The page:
Robert Emmons and Michael E. McCullough, “Counting Blessings Versus Burdens: An Experimental Investigation of Gratitude and Subjective Well-Being,” Journal of Personality and Social Psychology 84, no. 2 (February 2003): 377–89,

Jeffrey J. Froh et al., “Counting Blessings in Early Adolescents: An Experimental Study of Gratitude and Subjective Well-Being,” Journal of School Psychology 46, no. 2 (April 2008): 213–33,

Jeffrey J. Froh et al., “Gratitude in Children and Adolescents: Development, Assessment, and School-Based Intervention (2007),” School Psychology Forum 2, no. 1 (Fall 2007).

For more about the benefits of exercising gratitude, see Kori D. Miller, “14 Health Benefits of Practicing Gratitude According to Science,”, May 20, 2020, https://positivepsychology
; Alice M. Isen et al., “The Influence of Positive Affect on Clinical Problem Solving,” Medical Decision Making 11, no. 3 (July/September 1991): 221–7,
; Alice M. Isen et al., “Positive Affect Facilitates Creative Problem Solving,” Journal of Personality and Social Psychology 52, no. 6 (June 1987): 1122–31,
; and F. Gregory Ashby et al., “A Neuropsychological Theory of Positive Affect and Its Influence on Cognition,” Psychological Review 106, no. 3 (July 1999): 529–50,

Hildur Finnbogadóttir and Dorthe Berntsen, “Looking at Life from Different Angles: Observer Perspective during Remembering and Imagining Distinct Emotional Events,” Psychology of Consciousness: Theory, Research, and Practice 1, no. 4 (2014): 387–406,

See Melanie Gregg et al., “The Imagery Ability, Imagery Use, and Performance Relationship,” The Sport Psychologist 19, no. 1 (2005): 93–99,
; and David Eldred-Evans et al., “Using the Mind as a Simulator: A Randomized Controlled Trial of Mental Training,” Journal of Surgical Education 70, no. 4 (July/August 2013): 544–51,

Shad Helmstetter: “What to say when you talk to yourself,” Park Avenue Press (2011)

Mai-Chuan Wang et al., “Purpose in Life and Reasons for Living as Mediators of the Relationship between Stress, Coping, and Suicidal Behavior,” Journal of Positive Psychology 2, no. 3 (June 2007): 195–204,

Sven Asmus et al., “The Impact of Goal-Setting on Worker Performance—Empirical Evidence from a Real-Effort Production Experiment,” Procedia CIRP 26, (2015): 127–32,

P. Christopher Earley et al., “Task Planning and Energy Expended: Exploration of How Goals Influence Performance,” Journal of Applied Psychology72, no. 1 (1987): 107–14,

On the effectiveness of self-talk, see Antonis Hatzigeorgiadis et al., “Mechanisms Underlying the Self-Talk–Performance Relationship: The Effects of Motivational Self-Talk on Self-Confidence and Anxiety,” Psychology of Sport and Exercise 10, no. 1 (2009): 186–92,; Chris P. Neck and Charles C. Manz, “Thought Self‐Leadership: The Influence of Self‐Talk and Mental Imagery on Performance,” Journal of Organizational Behavior 13 (1992): 681–99,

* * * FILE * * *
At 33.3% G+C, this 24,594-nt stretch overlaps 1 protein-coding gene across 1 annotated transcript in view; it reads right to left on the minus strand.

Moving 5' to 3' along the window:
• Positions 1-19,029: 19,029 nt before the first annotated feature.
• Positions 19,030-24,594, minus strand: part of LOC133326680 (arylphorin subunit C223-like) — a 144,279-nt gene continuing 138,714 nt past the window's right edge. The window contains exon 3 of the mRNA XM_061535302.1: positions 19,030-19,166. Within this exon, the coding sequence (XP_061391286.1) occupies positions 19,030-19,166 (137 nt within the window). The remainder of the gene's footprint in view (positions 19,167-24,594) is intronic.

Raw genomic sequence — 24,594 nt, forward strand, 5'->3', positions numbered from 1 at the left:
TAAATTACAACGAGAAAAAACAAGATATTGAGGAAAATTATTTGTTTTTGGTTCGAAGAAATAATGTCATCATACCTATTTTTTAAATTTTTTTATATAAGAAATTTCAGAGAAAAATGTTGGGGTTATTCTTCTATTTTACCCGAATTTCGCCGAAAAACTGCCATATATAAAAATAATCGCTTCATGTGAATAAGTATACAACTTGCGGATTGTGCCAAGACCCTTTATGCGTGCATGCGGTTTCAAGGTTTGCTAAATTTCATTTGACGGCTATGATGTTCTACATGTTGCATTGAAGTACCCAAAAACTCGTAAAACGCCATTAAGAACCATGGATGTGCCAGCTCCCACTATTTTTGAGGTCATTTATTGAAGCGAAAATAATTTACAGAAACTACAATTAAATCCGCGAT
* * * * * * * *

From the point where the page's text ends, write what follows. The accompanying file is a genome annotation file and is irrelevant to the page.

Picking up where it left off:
; and David Tod et al., “Effects of Self-Talk: A Systematic Review,” Journal of Sport and Exercise Psychology 33, no. 5 (October 2011): 666–87,

Genevive R. Meredith et al. Minimum Time Dose in Nature to Positively Impact the Mental Health of College-Aged Students, and How to Measure It: A Scoping Review. Front. Psychol., 14 January 2020

Richard Louv, Last Child in the Woods: Saving Our Children from Nature-Deficit Disorder (London: Atlantic Books, 2013).

On the benefits of time in nature for mental health, see Mardie Townsend and Rona Weerasuriya, Beyond Blue to Green: The Benefits of Contact with Nature for Mental Health and Well-Being (Melbourne, Australia: Beyond Blue Limited, 2010); and Diana E. Bowler et al., “A Systematic Review of Evidence for the Added Benefits to Health of Exposure to Natural Environments,” BMC Public Health 10 (August 2010): 456,

Rudolf Steiner. Goethean Science (Liverpool: Mercury Press, 1988).

Shinya Kubota et al., “A Study of the Effects of Active Listening on Listening Attitudes of Middle Managers,” Journal of Occupational Health 46, no. 1 (February 2004): 60–7,

Lynn Kacperck, “Non-Verbal Communication: The Importance of Listening,” British Journal of Nursing 6, no. 5 (December 2014): 27,

Nancy Kline, Time to Think: Listening to Ignite the Human Mind (London: Cassell, 2002). The power of effective listening is recognized as the essential tool of good management.

Carl Rogers, Client Centred Therapy: Its Current Practice, Implications and Theory (London: Robinson, 2003).

Sachiko Mineyama et al., "Supervisors' Attitudes and Skills for Active Listening with Regard to Working Conditions and Psychological Stress Reactions among Subordinate Workers,” Journal of Occupational Health 49 (2007) 1.

Otto Scharmer and Katrin Kaufer, Leading from the Emerging Future: From Ego-System to Eco-System